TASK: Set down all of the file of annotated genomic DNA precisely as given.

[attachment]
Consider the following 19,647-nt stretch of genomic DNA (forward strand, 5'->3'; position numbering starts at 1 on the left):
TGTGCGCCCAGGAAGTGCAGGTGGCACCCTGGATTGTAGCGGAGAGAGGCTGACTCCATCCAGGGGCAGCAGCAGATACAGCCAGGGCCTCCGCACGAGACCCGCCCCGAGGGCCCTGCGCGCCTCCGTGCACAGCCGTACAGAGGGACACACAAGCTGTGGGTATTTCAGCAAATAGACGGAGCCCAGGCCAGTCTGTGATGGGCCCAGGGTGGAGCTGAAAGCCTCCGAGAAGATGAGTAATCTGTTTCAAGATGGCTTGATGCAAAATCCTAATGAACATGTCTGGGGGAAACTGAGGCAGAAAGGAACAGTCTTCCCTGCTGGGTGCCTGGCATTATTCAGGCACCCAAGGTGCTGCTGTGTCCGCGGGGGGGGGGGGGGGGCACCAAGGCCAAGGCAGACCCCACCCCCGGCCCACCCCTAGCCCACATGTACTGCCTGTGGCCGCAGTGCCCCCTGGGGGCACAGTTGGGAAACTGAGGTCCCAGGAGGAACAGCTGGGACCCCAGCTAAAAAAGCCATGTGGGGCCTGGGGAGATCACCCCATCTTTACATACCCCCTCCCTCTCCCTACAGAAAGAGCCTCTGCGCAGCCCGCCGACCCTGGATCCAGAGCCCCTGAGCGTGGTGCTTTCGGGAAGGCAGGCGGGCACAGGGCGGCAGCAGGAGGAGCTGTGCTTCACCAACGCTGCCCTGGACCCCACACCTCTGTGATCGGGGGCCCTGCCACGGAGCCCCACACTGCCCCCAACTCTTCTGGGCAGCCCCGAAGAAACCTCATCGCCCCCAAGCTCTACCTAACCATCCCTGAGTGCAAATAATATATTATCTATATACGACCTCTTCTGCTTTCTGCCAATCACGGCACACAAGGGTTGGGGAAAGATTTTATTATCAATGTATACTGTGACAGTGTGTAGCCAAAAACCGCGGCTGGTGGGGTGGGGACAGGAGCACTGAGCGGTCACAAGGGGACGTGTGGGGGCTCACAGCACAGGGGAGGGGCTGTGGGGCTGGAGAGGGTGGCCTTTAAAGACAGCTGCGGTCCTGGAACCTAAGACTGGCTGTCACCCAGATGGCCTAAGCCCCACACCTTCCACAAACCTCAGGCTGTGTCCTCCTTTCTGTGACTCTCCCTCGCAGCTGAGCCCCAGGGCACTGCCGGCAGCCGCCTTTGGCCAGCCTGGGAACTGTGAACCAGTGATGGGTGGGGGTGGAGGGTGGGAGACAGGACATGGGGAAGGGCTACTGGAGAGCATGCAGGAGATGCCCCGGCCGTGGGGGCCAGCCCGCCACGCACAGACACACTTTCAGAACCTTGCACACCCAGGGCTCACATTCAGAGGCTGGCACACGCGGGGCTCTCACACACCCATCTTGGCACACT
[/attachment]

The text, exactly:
Consider the following 19,647-nt stretch of genomic DNA (forward strand, 5'->3'; position numbering starts at 1 on the left):
TGTGCGCCCAGGAAGTGCAGGTGGCACCCTGGATTGTAGCGGAGAGAGGCTGACTCCATCCAGGGGCAGCAGCAGATACAGCCAGGGCCTCCGCACGAGACCCGCCCCGAGGGCCCTGCGCGCCTCCGTGCACAGCCGTACAGAGGGACACACAAGCTGTGGGTATTTCAGCAAATAGACGGAGCCCAGGCCAGTCTGTGATGGGCCCAGGGTGGAGCTGAAAGCCTCCGAGAAGATGAGTAATCTGTTTCAAGATGGCTTGATGCAAAATCCTAATGAACATGTCTGGGGGAAACTGAGGCAGAAAGGAACAGTCTTCCCTGCTGGGTGCCTGGCATTATTCAGGCACCCAAGGTGCTGCTGTGTCCGCGGGGGGGGGGGGGGGGCACCAAGGCCAAGGCAGACCCCACCCCCGGCCCACCCCTAGCCCACATGTACTGCCTGTGGCCGCAGTGCCCCCTGGGGGCACAGTTGGGAAACTGAGGTCCCAGGAGGAACAGCTGGGACCCCAGCTAAAAAAGCCATGTGGGGCCTGGGGAGATCACCCCATCTTTACATACCCCCTCCCTCTCCCTACAGAAAGAGCCTCTGCGCAGCCCGCCGACCCTGGATCCAGAGCCCCTGAGCGTGGTGCTTTCGGGAAGGCAGGCGGGCACAGGGCGGCAGCAGGAGGAGCTGTGCTTCACCAACGCTGCCCTGGACCCCACACCTCTGTGATCGGGGGCCCTGCCACGGAGCCCCACACTGCCCCCAACTCTTCTGGGCAGCCCCGAAGAAACCTCATCGCCCCCAAGCTCTACCTAACCATCCCTGAGTGCAAATAATATATTATCTATATACGACCTCTTCTGCTTTCTGCCAATCACGGCACACAAGGGTTGGGGAAAGATTTTATTATCAATGTATACTGTGACAGTGTGTAGCCAAAAACCGCGGCTGGTGGGGTGGGGACAGGAGCACTGAGCGGTCACAAGGGGACGTGTGGGGGCTCACAGCACAGGGGAGGGGCTGTGGGGCTGGAGAGGGTGGCCTTTAAAGACAGCTGCGGTCCTGGAACCTAAGACTGGCTGTCACCCAGATGGCCTAAGCCCCACACCTTCCACAAACCTCAGGCTGTGTCCTCCTTTCTGTGACTCTCCCTCGCAGCTGAGCCCCAGGGCACTGCCGGCAGCCGCCTTTGGCCAGCCTGGGAACTGTGAACCAGTGATGGGTGGGGGTGGAGGGTGGGAGACAGGACATGGGGAAGGGCTACTGGAGAGCATGCAGGAGATGCCCCGGCCGTGGGGGCCAGCCCGCCACGCACAGACACACTTTCAGAACCTTGCACACCCAGGGCTCACATTCAGAGGCTGGCACACGCGGGGCTCTCACACACCCATCTTGGCACACT